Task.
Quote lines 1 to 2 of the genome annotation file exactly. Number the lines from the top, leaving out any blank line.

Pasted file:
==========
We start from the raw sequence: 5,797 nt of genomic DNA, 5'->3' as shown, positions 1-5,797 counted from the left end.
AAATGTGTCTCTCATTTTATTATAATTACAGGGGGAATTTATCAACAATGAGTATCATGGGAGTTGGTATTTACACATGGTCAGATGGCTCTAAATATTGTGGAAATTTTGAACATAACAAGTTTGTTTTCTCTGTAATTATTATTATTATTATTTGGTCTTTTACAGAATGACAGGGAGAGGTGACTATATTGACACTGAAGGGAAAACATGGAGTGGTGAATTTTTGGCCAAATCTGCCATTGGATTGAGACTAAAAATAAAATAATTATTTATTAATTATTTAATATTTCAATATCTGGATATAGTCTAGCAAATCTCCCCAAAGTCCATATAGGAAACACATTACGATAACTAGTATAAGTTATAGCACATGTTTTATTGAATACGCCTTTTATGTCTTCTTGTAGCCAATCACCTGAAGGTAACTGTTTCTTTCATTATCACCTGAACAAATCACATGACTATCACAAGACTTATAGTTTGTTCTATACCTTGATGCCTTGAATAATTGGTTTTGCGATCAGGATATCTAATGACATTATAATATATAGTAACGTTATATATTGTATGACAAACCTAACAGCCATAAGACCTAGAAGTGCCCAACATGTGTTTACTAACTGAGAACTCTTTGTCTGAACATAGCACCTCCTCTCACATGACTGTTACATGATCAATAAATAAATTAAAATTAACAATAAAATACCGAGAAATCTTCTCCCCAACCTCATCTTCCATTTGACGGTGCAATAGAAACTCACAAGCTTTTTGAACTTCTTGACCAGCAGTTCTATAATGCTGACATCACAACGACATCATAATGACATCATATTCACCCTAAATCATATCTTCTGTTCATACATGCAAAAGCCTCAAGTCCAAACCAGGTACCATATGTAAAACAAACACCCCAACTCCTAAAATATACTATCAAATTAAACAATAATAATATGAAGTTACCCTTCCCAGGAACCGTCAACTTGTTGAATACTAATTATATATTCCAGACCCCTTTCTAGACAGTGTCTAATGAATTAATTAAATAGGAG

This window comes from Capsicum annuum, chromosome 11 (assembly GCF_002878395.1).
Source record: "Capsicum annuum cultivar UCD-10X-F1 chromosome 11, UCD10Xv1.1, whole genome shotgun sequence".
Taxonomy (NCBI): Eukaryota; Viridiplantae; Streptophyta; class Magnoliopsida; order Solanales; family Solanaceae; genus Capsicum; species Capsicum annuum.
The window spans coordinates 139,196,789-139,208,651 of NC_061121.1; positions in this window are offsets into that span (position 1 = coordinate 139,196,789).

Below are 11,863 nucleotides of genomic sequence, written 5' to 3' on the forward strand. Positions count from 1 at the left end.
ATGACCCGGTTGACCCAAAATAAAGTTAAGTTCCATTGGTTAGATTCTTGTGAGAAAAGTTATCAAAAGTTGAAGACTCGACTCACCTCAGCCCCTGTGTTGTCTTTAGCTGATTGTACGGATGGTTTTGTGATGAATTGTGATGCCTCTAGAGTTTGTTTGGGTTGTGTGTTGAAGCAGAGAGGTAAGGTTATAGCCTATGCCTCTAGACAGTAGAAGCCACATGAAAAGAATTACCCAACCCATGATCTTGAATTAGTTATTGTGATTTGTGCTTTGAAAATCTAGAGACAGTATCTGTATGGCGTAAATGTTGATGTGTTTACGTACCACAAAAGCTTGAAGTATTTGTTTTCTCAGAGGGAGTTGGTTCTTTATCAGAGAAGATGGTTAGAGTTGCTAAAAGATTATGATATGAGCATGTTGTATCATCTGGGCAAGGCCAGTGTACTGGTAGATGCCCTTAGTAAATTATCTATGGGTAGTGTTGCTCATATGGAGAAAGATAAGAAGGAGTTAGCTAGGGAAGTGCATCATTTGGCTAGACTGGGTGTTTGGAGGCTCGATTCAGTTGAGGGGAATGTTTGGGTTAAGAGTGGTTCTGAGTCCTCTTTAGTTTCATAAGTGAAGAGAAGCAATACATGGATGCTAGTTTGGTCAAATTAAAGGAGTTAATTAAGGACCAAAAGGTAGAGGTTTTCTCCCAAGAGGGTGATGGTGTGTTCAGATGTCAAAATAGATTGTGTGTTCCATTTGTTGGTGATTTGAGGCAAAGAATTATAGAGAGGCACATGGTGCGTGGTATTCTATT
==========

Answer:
We start from the raw sequence: 5,797 nt of genomic DNA, 5'->3' as shown, positions 1-5,797 counted from the left end.
AAATGTGTCTCTCATTTTATTATAATTACAGGGGGAATTTATCAACAATGAGTATCATGGGAGTTGGTATTTACACATGGTCAGATGGCTCTAAATATTGTGGAAATTTTGAACATAACAAGTTTGTTTTCTCTGTAATTATTATTATTATTATTTGGTCTTTTACAGAATGACAGGGAGAGGTGACTATATTGACACTGAAGGGAAAACATGGAGTGGTGAATTTTTGGCCAAATCTGCCATTGGATTGAGACTAAAAATAAAATAATTATTTATTAATTATTTAATATTTCAATATCTGGATATAGTCTAGCAAATCTCCCCAAAGTCCATATAGGAAACACATTACGATAACTAGTATAAGTTATAGCACATGTTTTATTGAATACGCCTTTTATGTCTTCTTGTAGCCAATCACCTGAAGGTAACTGTTTCTTTCATTATCACCTGAACAAATCACATGACTATCACAAGACTTATAGTTTGTTCTATACCTTGATGCCTTGAATAATTGGTTTTGCGATCAGGATATCTAATGACATTATAATATATAGTAACGTTATATATTGTATGACAAACCTAACAGCCATAAGACCTAGAAGTGCCCAACATGTGTTTACTAACTGAGAACTCTTTGTCTGAACATAGCACCTCCTCTCACATGACTGTTACATGATCAATAAATAAATTAAAATTAACAATAAAATACCGAGAAATCTTCTCCCCAACCTCATCTTCCATTTGACGGTGCAATAGAAACTCACAAGCTTTTTGAACTTCTTGACCAGCAGTTCTATAATGCTGACATCACAACGACATCATAATGACATCATATTCACCCTAAATCATATCTTCTGTTCATACATGCAAAAGCCTCAAGTCCAAACCAGGTACCATATGTAAAACAAACACCCCAACTCCTAAAATATACTATCAAATTAAACAATAATAATATGAAGTTACCCTTCCCAGGAACCGTCAACTTGTTGAATACTAATTATATATTCCAGACCCCTTTCTAGACAGTGTCTAATGAATTAATTAAATAGGAG